The second phase of Townsend’s streetscape project is already in the works.

It was at the end of last September that the first phase of the $589,000 street and sidewalk beautification project on Main Street was finalized after some delays.

DelDOT representatives said that the project’s second phase is currently in the concept design stage, but that overall the project will be handled differently than it was last year.

The details

According to DelDOT, the next phase of the streetscape project will extend from where the first phase left off (just east of South Street) to Townsend Elementary School.

The project will include replacing the curve and sidewalks, adding lighting and updating signs.

The cost of the second phase of the project hasn’t been determined yet. Streetscape projects in Delaware are funded by federal grants, which make up 80 percent of the aid, and 20 percent of the funds come from state grants. The total cost for each project is capped at $1 million. DelDOT will have the final cost analysis for the second phase of Townsend’s streetscape project by January 2017.

DelDOT’s Towsend Streetscape Project Manager Todd Pryor said that adding benches and trash cans are currently not part of the project, but could be if the department receives those requests from the community.

Project management

DelDOT will manage the entire second phase of the project – from selecting the lowest bidder to overseeing the contractor’s work.

During the first phase of the project, Townsend’s engineer Owen Hyne of the firm Remington, Vernick & Beach Engineers oversaw the work of the contractor, Grassbusters Landscaping. Hyne reported to the town’s mayor and council with updates and progress reports while the work was taking place.

But the town faced a number of problems with Grassbusters Landscaping after residents showed up to council meetings to complaint about a range of issues – from soil that grew weeds which had been dumped on residents’ front yards, to the project’s poor craftsmanship.

Grassbusters finished the project almost four months behind schedule, but one more problem still loomed ahead. Earlier this year, some residents began to raise concerns about the “scaling” or deterioration of the surface of one of the new sidewalks.

In a May, Townsend Councilman Rudy Sutton said that the deterioration was due to the concrete mix that had been used. The concrete had been brought and poured by the contractor, according to the town and DelDOT.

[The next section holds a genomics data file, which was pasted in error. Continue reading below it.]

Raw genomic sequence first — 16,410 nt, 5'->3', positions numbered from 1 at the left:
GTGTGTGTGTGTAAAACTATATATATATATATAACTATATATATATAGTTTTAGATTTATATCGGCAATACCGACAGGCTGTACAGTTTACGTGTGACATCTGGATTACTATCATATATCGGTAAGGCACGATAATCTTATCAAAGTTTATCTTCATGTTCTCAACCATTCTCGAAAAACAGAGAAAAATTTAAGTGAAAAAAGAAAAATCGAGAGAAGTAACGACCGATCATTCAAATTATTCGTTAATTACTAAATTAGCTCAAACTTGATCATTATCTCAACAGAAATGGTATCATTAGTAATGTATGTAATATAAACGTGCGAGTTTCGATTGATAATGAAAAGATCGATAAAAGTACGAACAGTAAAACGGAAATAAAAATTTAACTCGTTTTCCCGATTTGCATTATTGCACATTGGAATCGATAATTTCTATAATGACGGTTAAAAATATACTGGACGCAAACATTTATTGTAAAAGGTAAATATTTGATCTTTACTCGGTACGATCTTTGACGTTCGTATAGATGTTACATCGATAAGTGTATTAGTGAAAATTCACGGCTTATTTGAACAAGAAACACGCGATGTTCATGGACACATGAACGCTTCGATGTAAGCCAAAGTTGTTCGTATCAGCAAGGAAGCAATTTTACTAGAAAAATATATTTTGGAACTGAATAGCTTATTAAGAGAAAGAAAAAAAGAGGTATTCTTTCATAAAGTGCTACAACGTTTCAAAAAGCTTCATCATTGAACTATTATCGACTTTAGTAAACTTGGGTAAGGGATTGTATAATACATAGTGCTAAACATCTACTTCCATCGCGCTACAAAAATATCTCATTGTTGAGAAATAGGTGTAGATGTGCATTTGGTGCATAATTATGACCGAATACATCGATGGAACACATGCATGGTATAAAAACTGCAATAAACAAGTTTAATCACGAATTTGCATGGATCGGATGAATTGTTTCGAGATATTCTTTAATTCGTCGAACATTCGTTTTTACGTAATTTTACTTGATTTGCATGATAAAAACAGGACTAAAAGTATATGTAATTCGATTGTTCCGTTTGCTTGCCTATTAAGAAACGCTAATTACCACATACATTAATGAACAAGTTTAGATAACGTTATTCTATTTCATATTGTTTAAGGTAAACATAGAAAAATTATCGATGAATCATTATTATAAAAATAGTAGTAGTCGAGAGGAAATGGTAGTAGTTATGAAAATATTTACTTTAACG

Currently, the Town of Townsend and Grassbusters are in the middle of a contractual dispute regarding issues related to the first phase of the streetscape project.

Details of the ongoing dispute could not be obtained after two requests for information.

“The town has been advised by counsel to not comment on an ongoing contractual dispute with our contractor,” wrote Townsend Mayor Jermaine Hatton in an email to the Transcript on Dec. 4.

Furthermore, no complaint has been legally filed in court, according to Townsend’s attorney Fred Townsend III.

Timeline for second phase

DelDOT held a public workshop on Nov. 4 in Townsend to obtain feedback from the public on the second phase.

According to Pryor, his office is using the public’s input as well as comments from the town to move forward with the design process which could take another 14 to 16 months.

Once the final design is completed, the competitive bidding process will begin.

“Likely a responsible low-bidder will be awarded the contract,” Pryor said.

DelDOT Planning Division Assistant Director Jeff Niezgoda, who oversees streetscape projects across the state, said that his department will make sure that the contractor for the second phase sticks to the contract guidelines.

“We’ll evaluate the low-bidder for the project….The contractor has to follow and conform to our contracting requirements and that’s all that we have to say about that,” Niezgoda said.

Once the contractor is selected, the project could break ground by the fall 2017.

As to any future plans to extend the streetscape project all the way to Summit Bridge Road (Del. Route 71), Pryor said that could happen in future phases.